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Monogram: Part II

When does a monogram cease to be elegant and tip over the side into garish or just plain wrong? It all has to do with color, size, font, and placement. There are so many choices, increasing the chances to head in the wrong direction. As with most of the items found in a man’s lifestyle, restraint should always rule the day. A gentleman should practice the virtue of restraint in all aspects of his life: conversation, drink, business, affection, sensitivity (his own), and especially wardrobe. When the time comes to choose a monogram, this restraint should by now be second nature. BUT, just in the case that this is not the case, here are a few guidelines.

Font/Type – Keep it classic. When it comes to color and style, when you keep it classic you will be correct. Again, this is a primer, so this advice is not for the experienced dandy who will inevitably go his own way. This guide is for the rest of us. On shirts or towels, luggage or wallets, the best font to choose is the classic Roman or block. These styles look great in any color on any surface, whether we are talking plush terry cloth, oxford broadcloth or canvas or leather.

Style – Unless you plan on donning a floor-length silk robe or a velvet smoking jacket and have your initials swirled upon your chest like cotton candy keep it simple. This fanciful style would be appropriate on these articles although admittedly a little too Lord Byron-having-a-sip-of-absinthe-with-Oscar Wilde for some, but SP embraces the eccentric and hence is on the lookout for a great robe at the moment. We’ve discussed the right font, so here is where we discuss the style. You can use the roof-pitch style if you like (high in the middle and lower on the sides). Just remember, your last initial is the foundation, so this would stand in the middle if there is ever any indentation up or down. Otherwise, just place it like it reads, straight across. By the way, a man should avoid using just one initial, but if you choose to do this the letter should always be your last name. Women should use the first name initial if going the single initial route as those pieces will still be useful should she change her name when married.

Placement – The most prevalent confusion seems to be where to monogram on dress shirts: Should the monogram be on the pocket, the shirt, the sleeve or the cuff? There seem to be too many choices for a man to place a monogram on a shirt and that is not always a good thing. Let’s keep it simple. Choices can be the enemy some of the time. The top of the pocket on a dress shirt or button down is good, but the left cuff of the shirt is even better (the wearer’s left). Some very preppy friends of mine in New York embrace the idea of placing a monogram on the left of the shirt at the bottom of the rib cage, which is cool, but a little ostentatious, if you ask me. It’s distracting. At first glance it looks as if they’ve got a stain or a spill. Finally, the monogram should always read from the the other’s perspective, not yours.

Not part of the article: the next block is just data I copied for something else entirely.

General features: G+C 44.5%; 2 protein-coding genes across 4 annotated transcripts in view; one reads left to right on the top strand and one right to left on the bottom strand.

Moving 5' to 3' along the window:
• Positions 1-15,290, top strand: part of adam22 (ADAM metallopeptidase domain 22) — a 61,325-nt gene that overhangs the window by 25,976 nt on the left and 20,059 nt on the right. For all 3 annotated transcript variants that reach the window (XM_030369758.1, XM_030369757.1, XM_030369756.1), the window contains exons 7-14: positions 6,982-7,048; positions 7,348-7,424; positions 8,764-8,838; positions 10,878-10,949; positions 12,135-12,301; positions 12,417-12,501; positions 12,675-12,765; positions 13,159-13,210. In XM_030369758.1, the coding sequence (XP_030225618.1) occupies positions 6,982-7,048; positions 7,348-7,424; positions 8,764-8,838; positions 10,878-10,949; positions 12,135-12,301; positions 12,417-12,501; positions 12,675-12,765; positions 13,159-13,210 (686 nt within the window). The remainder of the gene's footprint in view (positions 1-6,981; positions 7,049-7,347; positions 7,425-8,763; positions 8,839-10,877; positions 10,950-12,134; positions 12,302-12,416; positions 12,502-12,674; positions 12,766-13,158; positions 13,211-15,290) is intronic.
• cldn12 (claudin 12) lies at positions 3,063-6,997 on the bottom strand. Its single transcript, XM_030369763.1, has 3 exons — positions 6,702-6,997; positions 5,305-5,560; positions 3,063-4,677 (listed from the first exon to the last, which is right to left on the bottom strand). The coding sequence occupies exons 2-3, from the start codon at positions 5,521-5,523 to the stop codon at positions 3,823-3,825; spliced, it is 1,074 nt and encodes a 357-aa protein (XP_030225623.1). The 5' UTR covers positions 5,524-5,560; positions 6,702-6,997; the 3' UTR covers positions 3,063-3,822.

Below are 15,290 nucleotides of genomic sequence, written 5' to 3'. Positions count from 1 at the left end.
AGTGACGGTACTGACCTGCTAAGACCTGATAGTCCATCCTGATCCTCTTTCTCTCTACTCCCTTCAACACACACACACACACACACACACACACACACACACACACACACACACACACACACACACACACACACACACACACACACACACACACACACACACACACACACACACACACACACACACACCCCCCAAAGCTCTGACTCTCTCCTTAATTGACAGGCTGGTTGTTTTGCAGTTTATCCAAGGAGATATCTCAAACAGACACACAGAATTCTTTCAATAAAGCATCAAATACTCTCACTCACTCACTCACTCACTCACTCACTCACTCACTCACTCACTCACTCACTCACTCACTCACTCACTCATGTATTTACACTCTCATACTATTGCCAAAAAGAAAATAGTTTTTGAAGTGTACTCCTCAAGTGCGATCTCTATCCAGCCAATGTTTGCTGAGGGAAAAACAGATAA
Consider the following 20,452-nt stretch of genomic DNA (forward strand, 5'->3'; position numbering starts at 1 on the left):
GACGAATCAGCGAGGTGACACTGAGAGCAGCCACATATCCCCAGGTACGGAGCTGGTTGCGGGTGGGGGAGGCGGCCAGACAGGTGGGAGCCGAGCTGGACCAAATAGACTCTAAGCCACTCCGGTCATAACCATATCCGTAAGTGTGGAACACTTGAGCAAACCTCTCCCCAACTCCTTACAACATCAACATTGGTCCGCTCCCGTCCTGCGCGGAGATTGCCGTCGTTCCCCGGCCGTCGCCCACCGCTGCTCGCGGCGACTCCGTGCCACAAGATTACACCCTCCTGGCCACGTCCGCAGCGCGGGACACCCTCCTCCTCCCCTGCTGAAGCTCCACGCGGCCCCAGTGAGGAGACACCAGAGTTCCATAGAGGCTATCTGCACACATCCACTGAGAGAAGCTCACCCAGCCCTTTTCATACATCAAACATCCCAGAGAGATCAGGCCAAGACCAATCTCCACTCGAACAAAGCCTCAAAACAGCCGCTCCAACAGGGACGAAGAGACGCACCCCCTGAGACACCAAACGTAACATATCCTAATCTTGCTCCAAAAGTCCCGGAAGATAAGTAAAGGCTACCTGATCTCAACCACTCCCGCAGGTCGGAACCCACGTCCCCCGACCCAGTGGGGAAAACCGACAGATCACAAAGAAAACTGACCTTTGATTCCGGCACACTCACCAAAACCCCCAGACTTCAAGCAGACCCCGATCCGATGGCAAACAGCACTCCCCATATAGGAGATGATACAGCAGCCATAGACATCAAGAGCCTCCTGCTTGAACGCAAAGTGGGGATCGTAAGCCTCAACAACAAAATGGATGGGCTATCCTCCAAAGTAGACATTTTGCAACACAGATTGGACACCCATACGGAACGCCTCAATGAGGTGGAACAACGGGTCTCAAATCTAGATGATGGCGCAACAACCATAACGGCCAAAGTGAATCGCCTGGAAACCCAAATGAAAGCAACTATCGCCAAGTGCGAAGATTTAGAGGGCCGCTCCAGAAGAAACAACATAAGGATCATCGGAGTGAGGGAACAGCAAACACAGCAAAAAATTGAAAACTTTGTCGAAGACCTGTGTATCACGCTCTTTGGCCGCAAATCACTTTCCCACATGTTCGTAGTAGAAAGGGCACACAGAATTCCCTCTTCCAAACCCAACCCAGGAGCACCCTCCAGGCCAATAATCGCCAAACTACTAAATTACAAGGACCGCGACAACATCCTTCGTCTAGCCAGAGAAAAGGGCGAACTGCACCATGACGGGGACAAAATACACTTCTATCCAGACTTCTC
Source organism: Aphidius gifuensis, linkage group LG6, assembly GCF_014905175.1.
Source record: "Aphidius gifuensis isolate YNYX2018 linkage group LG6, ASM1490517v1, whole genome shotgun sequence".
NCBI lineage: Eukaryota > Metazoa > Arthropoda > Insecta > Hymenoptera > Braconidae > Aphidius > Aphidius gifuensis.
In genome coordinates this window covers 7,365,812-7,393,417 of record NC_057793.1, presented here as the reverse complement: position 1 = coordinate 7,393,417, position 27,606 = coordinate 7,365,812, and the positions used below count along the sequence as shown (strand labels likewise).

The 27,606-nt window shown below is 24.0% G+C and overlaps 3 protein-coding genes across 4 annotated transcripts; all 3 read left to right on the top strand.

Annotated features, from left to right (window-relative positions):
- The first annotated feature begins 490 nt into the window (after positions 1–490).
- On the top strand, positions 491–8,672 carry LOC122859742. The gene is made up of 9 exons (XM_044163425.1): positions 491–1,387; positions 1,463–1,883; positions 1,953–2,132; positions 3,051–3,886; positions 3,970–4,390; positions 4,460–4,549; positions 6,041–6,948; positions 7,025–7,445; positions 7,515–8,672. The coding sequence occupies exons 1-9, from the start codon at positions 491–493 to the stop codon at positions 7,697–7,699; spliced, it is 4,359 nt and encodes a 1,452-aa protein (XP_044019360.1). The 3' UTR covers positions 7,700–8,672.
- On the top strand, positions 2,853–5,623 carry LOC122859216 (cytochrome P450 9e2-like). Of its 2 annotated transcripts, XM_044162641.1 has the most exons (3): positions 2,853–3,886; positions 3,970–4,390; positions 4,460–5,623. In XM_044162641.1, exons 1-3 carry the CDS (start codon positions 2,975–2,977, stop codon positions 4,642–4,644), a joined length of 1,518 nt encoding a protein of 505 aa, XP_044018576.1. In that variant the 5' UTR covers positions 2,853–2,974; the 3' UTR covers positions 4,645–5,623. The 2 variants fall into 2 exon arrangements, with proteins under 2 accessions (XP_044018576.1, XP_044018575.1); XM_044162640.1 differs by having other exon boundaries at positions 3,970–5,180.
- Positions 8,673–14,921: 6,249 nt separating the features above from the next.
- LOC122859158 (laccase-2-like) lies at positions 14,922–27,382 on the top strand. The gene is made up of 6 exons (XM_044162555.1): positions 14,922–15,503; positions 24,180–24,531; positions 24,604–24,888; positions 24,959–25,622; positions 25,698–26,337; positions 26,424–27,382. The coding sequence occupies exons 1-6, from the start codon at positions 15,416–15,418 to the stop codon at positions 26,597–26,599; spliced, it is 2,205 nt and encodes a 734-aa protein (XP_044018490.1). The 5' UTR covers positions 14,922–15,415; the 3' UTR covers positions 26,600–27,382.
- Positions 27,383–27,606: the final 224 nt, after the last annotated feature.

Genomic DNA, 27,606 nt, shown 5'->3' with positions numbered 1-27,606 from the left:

Color – Well, you know what SP is going to say here. Black or navy are the only choices. But I’m going to bob when you thought I would weave and say this would be too limiting. I am going to give you – and myself — free reign here. I’ve said it before, men don’t have too many opportunities to express themselves, sartorially speaking, so why not let your eccentric tendencies shine in your monogram? I mean, if you’ve followed the rules thus far you are already on the right track. You’ve chosen an appropriate font. You’ve selected the right style. You’ve placed your initials in the allowed real estate. Now go crazy with color. I am not afraid of red, pink, turquoise, yellow, orange, hell throw in a dash of purple. This is where the conservative man can express himself. Go crazy — with restraint — of course. Picasso had to learn classicism before he dove into cubism.

One of the most classic and elegant places to sport your initials is on blazer buttons. I know, I know, this can get expensive. But aren’t you investing in a really great quality blazer already? Are not you planning on finding the most classic style with a great hand on the material that you will wear often and forever? Isn’t this wise decision going to save you a small fortune because you are not a fashion victim running out to buy the latest expensive trend which will be out of style in a couple of years? If you said yes to the above, then don’t you want one of your great investment pieces of clothing to be as sharp as it can possibly be? Then invest in monogrammed blazer buttons and you will be confident in your choice.

SP recommends: monogrammed blazer buttons from www.bensilver.com, and http://www.dann-online.com. The slim-fit Oxford dress shirt at www.brooksbrothers.com.

3 Comments

  1. RCW December 15, 2009 Reply

    me – I go with monogram on the left cuff. Best example is white shirt, with *WHITE* monogram. For those discerning types that actually notice white on white, it will have an even greater impact. For the others – it didn’t matter anyway.

  2. Ryan May 21, 2010 Reply

    This comment is a bit late but for those searching the archives like me it may be of some benefit.

    Those at the office or party who would see your monogram should already know your name or you haven’t been doing your duty as a gentleman. The origins of the monogram were livestock and laundry. With this in mind I was always taught that the proper location for monograms should be in a location that is unseen by anyone other than your launderer (or cattle rustler for that matter).

    Mine are on the tails which are tucked in.

  3. Bob thomese September 1, 2013 Reply

    We find that many people who want a monogram but don’t want to be to showy have it on the gauntlet

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